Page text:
The real problem is one with responsibility; and it would be helpful to focus on the advantages that accompany such responsibilities, rather than the work that accompanies them. For example, a promotion may come with new responsibilities; but also comes with a higher pay, and prospects for something more.
3. Apply the “bits and pieces approach”
When a task seems too cumbersome, it could be helpful to take the ‘bits and pieces approach’. Instead of starting the task immediately, you could do anything in connection to the task; while this may seem as a means of procrastination, it’s important to note that whatever you choose to do should deliberately lead you to accomplish the task.
For example, when you find it hard to study a topic given at school, you could do a research on the said topic first, instead of studying it directly. Knowing more about something and how it could be applied in your daily life, could make it indelibly easier. The goal is to start with something less tedious. So, you could choose to share the task into bits; and then start with the easy ones, and gradually work your way up till the task doesn’t seem impossible to do.
4. Approach your tasks based on priorities
It’s very easy to mistake the inability of setting priorities, with lack of time management. Most often than not, we don’t get to accomplish what we ought, not because there wasn’t enough time, but because we didn’t set our priorities straight. Act based on what is important and not on the desires of the moment.
If after prioritizing you still find yourself procrastinating, then it may be more of a problem of distraction and less of priority. Try using those things which divert your attention from what’s important, as rewards after finishing the task. Having an incentive could go a long way.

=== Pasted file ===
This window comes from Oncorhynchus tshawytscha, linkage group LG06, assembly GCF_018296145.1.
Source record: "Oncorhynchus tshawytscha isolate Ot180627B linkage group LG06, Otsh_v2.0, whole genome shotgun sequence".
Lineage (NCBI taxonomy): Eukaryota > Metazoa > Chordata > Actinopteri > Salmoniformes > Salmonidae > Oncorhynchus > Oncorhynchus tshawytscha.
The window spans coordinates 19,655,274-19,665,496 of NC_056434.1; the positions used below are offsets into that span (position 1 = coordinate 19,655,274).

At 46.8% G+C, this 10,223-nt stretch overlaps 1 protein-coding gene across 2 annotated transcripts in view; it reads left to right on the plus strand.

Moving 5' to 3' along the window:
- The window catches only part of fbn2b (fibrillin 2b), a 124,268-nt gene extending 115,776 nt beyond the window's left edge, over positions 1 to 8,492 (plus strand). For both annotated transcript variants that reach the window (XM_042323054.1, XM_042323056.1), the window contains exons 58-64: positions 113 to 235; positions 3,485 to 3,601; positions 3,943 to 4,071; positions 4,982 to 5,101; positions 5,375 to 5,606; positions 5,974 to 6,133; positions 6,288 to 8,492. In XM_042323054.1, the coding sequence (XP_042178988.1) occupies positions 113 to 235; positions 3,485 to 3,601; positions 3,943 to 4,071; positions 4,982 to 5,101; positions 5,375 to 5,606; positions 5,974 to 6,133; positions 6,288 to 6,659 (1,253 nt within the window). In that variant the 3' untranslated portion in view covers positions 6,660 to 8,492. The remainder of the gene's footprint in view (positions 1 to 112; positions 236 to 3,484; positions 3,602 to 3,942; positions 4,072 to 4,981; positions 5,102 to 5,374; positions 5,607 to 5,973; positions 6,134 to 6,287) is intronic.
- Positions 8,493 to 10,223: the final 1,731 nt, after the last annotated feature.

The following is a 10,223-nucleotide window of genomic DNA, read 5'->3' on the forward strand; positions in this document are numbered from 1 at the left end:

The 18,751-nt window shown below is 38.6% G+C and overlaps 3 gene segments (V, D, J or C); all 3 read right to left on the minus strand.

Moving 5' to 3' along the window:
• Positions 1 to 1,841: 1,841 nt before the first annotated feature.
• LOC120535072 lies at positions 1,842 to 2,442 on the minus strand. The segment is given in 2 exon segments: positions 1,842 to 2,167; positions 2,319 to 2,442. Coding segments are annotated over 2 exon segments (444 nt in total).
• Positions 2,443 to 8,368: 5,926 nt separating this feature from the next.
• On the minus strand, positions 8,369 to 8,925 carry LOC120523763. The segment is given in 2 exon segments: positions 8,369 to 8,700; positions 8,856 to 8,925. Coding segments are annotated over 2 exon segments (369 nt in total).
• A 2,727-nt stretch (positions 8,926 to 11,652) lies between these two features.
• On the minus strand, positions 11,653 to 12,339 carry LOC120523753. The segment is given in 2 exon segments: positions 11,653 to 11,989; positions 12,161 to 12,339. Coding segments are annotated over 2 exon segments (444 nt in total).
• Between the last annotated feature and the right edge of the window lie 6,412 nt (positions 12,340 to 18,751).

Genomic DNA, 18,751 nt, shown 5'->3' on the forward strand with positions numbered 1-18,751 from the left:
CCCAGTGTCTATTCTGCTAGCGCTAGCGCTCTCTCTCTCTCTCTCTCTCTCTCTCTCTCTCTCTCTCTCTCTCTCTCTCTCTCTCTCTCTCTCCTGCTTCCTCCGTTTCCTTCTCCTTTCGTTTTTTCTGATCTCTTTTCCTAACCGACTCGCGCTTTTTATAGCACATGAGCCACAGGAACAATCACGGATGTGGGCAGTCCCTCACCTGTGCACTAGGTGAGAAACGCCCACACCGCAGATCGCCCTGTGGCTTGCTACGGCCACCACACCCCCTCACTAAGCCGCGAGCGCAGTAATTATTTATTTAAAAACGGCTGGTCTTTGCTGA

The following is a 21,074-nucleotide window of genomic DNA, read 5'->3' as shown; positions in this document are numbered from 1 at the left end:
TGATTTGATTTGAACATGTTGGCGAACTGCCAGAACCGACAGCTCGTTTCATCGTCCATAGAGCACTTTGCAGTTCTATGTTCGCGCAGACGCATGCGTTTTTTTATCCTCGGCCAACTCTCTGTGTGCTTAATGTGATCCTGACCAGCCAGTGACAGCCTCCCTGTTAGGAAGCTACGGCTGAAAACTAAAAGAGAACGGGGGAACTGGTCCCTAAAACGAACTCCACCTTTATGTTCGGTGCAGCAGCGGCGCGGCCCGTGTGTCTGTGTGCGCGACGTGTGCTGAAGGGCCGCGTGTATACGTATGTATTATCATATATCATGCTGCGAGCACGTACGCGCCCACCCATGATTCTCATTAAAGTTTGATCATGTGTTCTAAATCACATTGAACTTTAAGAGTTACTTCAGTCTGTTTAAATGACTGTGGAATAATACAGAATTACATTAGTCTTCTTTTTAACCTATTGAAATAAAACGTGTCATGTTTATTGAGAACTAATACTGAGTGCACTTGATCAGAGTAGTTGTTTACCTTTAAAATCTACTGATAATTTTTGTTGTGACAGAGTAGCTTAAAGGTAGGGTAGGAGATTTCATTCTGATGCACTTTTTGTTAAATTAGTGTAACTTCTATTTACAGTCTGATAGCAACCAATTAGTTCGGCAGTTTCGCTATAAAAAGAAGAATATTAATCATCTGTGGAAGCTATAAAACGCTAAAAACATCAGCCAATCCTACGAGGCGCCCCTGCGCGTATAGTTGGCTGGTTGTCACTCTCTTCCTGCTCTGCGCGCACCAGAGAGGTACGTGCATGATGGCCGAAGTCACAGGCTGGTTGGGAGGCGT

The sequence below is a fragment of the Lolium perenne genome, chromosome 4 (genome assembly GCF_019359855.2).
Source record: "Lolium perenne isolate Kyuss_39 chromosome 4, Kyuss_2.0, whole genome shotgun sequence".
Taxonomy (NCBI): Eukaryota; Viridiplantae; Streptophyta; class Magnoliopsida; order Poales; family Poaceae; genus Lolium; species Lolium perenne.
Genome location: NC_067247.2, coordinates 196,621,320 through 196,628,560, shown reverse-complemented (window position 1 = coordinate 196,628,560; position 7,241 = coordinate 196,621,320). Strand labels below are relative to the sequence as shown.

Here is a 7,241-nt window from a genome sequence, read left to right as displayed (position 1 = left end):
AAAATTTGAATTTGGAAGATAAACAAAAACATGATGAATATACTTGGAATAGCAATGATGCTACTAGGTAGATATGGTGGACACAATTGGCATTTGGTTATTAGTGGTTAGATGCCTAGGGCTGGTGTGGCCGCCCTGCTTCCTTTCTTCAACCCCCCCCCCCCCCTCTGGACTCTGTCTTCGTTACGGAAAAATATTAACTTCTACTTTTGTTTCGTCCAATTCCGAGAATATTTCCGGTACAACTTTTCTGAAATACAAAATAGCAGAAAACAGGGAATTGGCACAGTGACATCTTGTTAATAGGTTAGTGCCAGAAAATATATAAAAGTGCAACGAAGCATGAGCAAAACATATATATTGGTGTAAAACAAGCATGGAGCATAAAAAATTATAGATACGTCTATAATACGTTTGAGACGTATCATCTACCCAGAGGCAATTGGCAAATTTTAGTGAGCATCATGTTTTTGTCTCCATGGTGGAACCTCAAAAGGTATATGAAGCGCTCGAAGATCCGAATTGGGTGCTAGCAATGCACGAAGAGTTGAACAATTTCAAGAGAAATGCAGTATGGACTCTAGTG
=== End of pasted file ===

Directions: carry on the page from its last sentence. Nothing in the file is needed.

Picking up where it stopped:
5. Change your environment
The influence of our environment should never be underestimated. Studies have shown that students are more inclined to procrastinate when in the library or hall of residence. When in the library, students are usually overwhelmed by the amount of information surrounding them, and feel they should be reading more; neglecting what they’d already selected.
Being distracted in the hall of residence goes without saying; the noise from other students is distraction enough, but students sometimes get directly offered more tempting and gratifying ways to spend time. It would be very helpful to change one’s location in such cases. If you notice you’re more likely to turn on the TV than continuing a task, you could go to a part of the house that does not offer such temptations.
6. Exercise self-discipline
All the above mentioned solutions would be all for not, if we lack self-discipline. It is very important to be able to sometimes say no to the ‘yearnings of our flesh’. Whenever you feel the urge to abandon a task, or lack the eagerness to start; refuse such delirious aversion, and choose to carry on or start.
Of course, the power to say no to one’s self doesn’t come in a day’s reading of an article. Persistence in action and determination, usually does the trick.